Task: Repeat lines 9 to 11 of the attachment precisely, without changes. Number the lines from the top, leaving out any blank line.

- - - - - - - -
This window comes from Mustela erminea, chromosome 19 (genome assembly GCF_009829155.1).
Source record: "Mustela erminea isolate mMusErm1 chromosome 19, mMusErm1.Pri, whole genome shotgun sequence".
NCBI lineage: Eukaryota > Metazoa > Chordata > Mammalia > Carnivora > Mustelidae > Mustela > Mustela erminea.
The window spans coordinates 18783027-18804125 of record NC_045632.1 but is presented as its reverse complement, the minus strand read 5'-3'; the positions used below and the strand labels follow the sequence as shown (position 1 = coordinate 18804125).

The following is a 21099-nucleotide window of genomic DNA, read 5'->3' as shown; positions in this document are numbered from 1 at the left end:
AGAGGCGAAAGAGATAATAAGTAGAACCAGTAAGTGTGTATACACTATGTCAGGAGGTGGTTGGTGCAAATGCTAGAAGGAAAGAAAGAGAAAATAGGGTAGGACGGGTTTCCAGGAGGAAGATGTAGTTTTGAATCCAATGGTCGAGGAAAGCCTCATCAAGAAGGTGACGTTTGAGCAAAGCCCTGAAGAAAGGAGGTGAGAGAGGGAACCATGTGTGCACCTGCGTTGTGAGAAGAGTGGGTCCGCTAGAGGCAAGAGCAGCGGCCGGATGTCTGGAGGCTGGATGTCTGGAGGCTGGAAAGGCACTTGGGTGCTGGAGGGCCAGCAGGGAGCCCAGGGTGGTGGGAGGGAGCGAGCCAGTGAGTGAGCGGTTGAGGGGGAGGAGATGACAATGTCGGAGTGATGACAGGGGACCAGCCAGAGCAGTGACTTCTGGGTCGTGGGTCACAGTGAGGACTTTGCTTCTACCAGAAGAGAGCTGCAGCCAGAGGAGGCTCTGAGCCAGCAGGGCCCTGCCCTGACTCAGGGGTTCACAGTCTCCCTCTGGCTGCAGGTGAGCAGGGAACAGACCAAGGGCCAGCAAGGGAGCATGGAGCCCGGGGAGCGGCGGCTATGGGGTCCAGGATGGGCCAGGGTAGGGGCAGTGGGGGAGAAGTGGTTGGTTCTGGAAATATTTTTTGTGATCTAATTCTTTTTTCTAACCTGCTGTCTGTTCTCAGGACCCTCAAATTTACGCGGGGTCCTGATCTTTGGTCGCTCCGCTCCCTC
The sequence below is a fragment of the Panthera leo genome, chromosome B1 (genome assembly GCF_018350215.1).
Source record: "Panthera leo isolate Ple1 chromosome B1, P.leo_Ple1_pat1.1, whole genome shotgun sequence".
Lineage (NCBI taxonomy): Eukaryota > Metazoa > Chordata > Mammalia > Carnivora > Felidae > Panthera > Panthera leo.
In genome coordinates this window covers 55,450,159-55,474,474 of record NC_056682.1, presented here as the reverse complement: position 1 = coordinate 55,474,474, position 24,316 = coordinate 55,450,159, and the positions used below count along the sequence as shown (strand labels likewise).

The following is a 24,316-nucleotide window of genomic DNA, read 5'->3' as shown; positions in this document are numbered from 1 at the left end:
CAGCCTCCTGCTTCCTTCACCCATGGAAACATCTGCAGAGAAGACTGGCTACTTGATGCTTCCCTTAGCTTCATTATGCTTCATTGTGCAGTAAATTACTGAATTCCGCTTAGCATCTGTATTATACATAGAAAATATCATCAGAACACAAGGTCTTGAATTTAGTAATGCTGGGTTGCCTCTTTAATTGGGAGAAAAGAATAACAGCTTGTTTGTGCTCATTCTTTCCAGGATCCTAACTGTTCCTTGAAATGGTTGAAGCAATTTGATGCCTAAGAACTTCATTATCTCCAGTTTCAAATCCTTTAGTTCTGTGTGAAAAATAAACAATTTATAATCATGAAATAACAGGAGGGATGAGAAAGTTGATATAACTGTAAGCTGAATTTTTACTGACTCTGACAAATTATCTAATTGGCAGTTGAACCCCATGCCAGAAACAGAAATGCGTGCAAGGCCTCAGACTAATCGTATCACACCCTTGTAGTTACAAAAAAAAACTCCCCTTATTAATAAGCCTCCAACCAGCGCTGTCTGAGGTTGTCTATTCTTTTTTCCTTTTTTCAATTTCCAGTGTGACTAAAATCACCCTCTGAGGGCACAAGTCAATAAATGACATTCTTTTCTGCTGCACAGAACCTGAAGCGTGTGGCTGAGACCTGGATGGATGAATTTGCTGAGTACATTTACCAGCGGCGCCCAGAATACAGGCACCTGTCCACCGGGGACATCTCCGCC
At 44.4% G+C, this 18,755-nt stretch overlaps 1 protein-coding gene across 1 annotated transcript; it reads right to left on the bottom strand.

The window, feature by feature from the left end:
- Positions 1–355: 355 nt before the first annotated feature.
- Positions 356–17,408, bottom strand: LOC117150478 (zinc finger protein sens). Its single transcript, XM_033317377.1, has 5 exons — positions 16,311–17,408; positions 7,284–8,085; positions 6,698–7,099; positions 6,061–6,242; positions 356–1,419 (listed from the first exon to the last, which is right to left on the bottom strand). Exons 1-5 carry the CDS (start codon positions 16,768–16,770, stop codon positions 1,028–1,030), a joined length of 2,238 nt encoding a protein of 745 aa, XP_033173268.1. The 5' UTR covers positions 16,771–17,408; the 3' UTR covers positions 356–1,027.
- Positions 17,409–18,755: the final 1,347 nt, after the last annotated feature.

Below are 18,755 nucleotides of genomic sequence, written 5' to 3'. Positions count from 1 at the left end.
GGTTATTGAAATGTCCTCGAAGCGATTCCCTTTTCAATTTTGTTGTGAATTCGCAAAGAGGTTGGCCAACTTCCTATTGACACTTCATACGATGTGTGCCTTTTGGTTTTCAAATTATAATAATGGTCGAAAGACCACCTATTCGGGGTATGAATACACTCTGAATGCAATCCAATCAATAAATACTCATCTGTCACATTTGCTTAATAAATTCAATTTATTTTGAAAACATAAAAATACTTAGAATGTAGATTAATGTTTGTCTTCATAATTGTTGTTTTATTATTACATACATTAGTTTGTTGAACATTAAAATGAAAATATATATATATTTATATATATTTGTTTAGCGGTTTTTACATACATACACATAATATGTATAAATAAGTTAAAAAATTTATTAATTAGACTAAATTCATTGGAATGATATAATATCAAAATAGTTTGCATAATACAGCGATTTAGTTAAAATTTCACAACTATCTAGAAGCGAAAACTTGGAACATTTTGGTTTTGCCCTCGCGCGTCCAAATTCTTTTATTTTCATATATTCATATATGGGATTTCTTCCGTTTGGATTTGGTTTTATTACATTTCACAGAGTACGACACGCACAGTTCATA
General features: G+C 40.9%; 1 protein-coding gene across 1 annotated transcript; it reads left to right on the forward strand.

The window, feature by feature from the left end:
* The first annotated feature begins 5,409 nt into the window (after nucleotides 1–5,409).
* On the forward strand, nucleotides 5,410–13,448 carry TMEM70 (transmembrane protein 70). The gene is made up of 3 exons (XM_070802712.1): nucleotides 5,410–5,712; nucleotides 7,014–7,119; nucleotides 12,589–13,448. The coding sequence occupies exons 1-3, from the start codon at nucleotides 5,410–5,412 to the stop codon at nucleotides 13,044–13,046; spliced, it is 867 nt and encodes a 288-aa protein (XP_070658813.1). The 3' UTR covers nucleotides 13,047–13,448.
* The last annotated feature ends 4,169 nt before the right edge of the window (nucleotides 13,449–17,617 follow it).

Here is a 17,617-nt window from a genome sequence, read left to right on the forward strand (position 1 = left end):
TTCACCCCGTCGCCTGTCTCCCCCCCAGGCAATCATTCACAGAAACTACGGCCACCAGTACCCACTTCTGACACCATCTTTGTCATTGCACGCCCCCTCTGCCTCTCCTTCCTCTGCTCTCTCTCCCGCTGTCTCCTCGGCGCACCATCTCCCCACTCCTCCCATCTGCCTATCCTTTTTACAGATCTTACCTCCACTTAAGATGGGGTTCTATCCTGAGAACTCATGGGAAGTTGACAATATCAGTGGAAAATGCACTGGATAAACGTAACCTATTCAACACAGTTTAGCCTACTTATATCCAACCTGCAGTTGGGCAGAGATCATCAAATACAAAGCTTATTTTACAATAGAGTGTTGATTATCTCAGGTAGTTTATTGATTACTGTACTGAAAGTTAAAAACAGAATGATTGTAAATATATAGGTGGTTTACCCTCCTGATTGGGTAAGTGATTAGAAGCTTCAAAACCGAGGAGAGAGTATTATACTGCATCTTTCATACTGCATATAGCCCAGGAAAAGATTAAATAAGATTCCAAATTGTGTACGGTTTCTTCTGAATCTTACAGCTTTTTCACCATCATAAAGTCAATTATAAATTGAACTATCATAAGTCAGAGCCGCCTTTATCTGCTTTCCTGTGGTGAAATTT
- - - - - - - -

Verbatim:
Lineage (NCBI taxonomy): Eukaryota > Metazoa > Chordata > Mammalia > Carnivora > Felidae > Panthera > Panthera leo.
In genome coordinates this window covers 55,450,159-55,474,474 of record NC_056682.1, presented here as the reverse complement: position 1 = coordinate 55,474,474, position 24,316 = coordinate 55,450,159, and the positions used below count along the sequence as shown (strand labels likewise).

The following is a 24,316-nucleotide window of genomic DNA, read 5'->3' as shown; positions in this document are numbered from 1 at the left end: